Banks turning to mortgage BPO services to address market challenges
Subscribe

Banks turning to mortgage BPO services to address market challenges

March 22, 2007

Banks turning to mortgage BPO services to address market challengesAndy Efstathioumarket conditions, market deterioration, outsourcing
Effective internal delivery grows more difficult as market
conditions continue to deteriorate
Recent press reports have catalogued the continuing deterioration
of market conditions in real estate markets and the mortgage
industry. This has been a global phenomenon, as real estate markets
have cooled in Europe, Australia and the United States. In response
to this trend, mortgage banks have been considering options to
control costs, manage risks and reduce the impact of large volume
swings in their business. Increasingly, banks are looking at
third-party service providers to see if there are credible benefits
to be gained from externally provisioned services.
Despite strengthening drivers for outsourcing, overall, it has
shown a slowdown in activity during the past year. Customers are
using a disciplined approach to service acquisition, which is not
surprising, considering that industries such as banking, which has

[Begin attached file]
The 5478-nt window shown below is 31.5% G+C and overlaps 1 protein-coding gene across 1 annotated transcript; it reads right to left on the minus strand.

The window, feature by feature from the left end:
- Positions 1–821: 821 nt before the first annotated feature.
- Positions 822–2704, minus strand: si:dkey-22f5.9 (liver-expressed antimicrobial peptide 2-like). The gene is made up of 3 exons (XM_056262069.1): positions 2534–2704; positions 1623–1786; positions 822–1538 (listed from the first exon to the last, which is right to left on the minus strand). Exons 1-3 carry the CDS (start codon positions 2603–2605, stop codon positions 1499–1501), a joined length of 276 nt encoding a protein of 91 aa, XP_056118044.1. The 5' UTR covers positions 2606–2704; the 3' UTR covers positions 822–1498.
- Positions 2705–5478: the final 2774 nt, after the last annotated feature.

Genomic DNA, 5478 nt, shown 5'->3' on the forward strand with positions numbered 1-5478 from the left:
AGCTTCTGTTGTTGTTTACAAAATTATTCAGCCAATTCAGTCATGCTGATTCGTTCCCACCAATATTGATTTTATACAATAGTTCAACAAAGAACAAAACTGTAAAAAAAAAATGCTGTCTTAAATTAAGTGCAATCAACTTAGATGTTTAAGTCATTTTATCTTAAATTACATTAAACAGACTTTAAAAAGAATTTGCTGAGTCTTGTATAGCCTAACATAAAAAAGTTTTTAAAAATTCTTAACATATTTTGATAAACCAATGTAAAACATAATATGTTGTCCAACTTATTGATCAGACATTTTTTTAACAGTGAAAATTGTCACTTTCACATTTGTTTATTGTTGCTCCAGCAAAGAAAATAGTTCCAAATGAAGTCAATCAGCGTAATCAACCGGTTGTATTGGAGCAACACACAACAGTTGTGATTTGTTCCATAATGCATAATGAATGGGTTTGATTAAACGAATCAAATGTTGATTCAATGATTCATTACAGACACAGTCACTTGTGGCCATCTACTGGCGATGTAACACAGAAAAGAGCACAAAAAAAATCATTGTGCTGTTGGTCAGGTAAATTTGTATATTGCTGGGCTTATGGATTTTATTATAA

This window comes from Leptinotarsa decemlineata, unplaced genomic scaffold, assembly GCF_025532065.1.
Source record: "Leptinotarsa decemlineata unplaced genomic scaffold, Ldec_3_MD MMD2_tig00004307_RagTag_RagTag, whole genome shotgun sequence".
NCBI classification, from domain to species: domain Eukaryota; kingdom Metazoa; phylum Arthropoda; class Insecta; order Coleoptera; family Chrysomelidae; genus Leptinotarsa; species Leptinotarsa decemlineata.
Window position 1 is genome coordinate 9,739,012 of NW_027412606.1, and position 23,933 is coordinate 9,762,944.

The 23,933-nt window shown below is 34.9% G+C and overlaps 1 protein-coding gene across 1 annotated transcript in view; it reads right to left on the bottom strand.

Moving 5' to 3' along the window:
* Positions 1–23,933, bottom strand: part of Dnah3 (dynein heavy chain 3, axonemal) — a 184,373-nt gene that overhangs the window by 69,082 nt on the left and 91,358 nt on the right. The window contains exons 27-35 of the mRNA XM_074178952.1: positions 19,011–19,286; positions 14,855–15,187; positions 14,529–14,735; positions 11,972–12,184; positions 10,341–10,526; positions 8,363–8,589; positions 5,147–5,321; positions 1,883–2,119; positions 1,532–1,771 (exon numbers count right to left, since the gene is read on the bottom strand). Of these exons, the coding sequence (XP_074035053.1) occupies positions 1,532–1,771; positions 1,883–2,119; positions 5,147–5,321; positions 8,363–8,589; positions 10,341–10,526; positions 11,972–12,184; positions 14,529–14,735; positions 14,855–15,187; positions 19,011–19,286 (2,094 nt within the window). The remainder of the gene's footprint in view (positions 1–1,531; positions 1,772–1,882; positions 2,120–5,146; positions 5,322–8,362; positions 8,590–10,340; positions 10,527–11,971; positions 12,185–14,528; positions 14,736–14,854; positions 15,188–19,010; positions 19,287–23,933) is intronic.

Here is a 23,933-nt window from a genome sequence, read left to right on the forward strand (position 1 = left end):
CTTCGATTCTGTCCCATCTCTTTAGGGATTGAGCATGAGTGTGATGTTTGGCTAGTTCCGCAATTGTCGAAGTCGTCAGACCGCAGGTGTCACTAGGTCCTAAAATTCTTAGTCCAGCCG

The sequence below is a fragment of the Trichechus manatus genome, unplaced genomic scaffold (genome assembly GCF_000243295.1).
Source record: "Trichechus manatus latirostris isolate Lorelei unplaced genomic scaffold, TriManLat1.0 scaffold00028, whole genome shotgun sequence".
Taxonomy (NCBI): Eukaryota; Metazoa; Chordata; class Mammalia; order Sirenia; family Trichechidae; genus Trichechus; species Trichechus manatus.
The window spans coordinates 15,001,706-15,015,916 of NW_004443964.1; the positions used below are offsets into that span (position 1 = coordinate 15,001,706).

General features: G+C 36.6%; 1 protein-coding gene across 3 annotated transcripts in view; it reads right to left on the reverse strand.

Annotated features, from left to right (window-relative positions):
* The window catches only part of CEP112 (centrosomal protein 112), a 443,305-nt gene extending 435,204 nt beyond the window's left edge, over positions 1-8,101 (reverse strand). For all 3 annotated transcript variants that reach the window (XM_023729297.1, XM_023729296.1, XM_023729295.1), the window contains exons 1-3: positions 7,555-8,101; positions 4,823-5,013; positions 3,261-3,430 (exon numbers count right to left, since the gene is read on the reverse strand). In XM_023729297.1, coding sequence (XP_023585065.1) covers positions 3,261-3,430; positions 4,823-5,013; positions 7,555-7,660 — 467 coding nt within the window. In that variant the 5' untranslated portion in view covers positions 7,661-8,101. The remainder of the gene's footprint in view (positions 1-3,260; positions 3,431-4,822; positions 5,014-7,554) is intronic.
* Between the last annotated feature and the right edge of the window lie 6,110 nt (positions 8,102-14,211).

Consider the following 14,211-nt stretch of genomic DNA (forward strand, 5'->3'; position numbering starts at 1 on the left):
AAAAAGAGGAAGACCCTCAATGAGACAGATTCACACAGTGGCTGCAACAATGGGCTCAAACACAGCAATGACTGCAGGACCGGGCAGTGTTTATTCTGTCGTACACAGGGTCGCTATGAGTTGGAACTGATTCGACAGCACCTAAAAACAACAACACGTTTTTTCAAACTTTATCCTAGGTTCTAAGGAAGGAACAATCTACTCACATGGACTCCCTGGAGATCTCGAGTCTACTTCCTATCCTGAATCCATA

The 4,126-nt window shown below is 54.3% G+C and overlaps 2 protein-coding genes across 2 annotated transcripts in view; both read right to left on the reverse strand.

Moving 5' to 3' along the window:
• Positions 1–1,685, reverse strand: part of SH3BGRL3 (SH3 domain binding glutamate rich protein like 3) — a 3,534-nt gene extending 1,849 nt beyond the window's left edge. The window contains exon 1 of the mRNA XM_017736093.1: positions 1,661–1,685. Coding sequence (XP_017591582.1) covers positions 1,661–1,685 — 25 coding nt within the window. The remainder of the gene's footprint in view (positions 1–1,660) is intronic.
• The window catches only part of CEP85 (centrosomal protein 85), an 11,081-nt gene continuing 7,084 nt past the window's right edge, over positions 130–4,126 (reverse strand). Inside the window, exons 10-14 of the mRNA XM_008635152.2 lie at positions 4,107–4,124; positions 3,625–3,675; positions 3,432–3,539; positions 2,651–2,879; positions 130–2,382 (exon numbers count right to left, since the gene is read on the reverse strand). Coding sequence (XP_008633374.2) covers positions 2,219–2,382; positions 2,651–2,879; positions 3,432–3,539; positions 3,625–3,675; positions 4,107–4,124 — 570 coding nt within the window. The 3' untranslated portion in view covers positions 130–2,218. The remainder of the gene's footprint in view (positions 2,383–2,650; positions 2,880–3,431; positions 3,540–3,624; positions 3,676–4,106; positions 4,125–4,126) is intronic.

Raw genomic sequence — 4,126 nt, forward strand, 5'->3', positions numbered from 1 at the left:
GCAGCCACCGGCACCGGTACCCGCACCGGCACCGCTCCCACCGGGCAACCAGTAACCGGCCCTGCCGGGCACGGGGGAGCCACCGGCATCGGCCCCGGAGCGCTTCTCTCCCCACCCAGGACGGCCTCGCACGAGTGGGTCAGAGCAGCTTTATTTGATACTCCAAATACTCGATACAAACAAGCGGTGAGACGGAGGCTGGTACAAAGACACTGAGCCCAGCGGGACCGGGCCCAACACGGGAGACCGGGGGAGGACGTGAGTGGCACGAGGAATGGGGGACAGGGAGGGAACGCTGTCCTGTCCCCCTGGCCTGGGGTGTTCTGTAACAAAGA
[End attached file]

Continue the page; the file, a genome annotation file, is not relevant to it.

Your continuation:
the highest propensity to outsource of all industries, have been
outsourcing information technology and select processes for close
to 40 years. Banks have also been early to offshoring, as evidenced
by Citibank's outsourcing to India in 1986 and then setting up its
own captive in 1991. The slowdown in contract signings this past
year is the result of customers taking a considered approach to
solving very complex business challenges using business process
outsourcing (BPO) services. In contrast, mortgage BPO has shown
strengthened activity during the past year.
Challenges in banking
Globally, the banking industry is facing great changes in
regulatory oversight. Basel 2, SEPA, Check 21, SAS 70, to name a
few of the key regulatory changes mandated, will necessitate that
each bank redesign its core systems and operational delivery
capabilities. These regulations change the underlying bank
processes, such as payment processing. Reconfiguring systems will
not be possible and system conversion will be necessary. This will
be true regardless of whether banks do this in-house or not.
These regulatory changes necessitate operational transformation;
a lift-and-shift approach is not an option. Banks need to form a
point of view on what the new operational bases of competition will
be. NelsonHalls' conversations with banks show that they understand
that this is not a best-of-breed selection process and that
execution cost take-outs matter less than time-to-market and
flexibility. Unfortunately, years of cost competition and
outsourcing have hollowed out banks' abilities to internally
develop, maintain and operate custom systems.
Given these constraints, outsourcing is a logical choice.
However, many past outsourcing deals have not delivered the
anticipated results. In most of those deals, the bank transferred
an existing platform. Outsourcing as part of a system conversion is
riskier and subject to more intense business review.
Changing the mortgage process Mortgage banking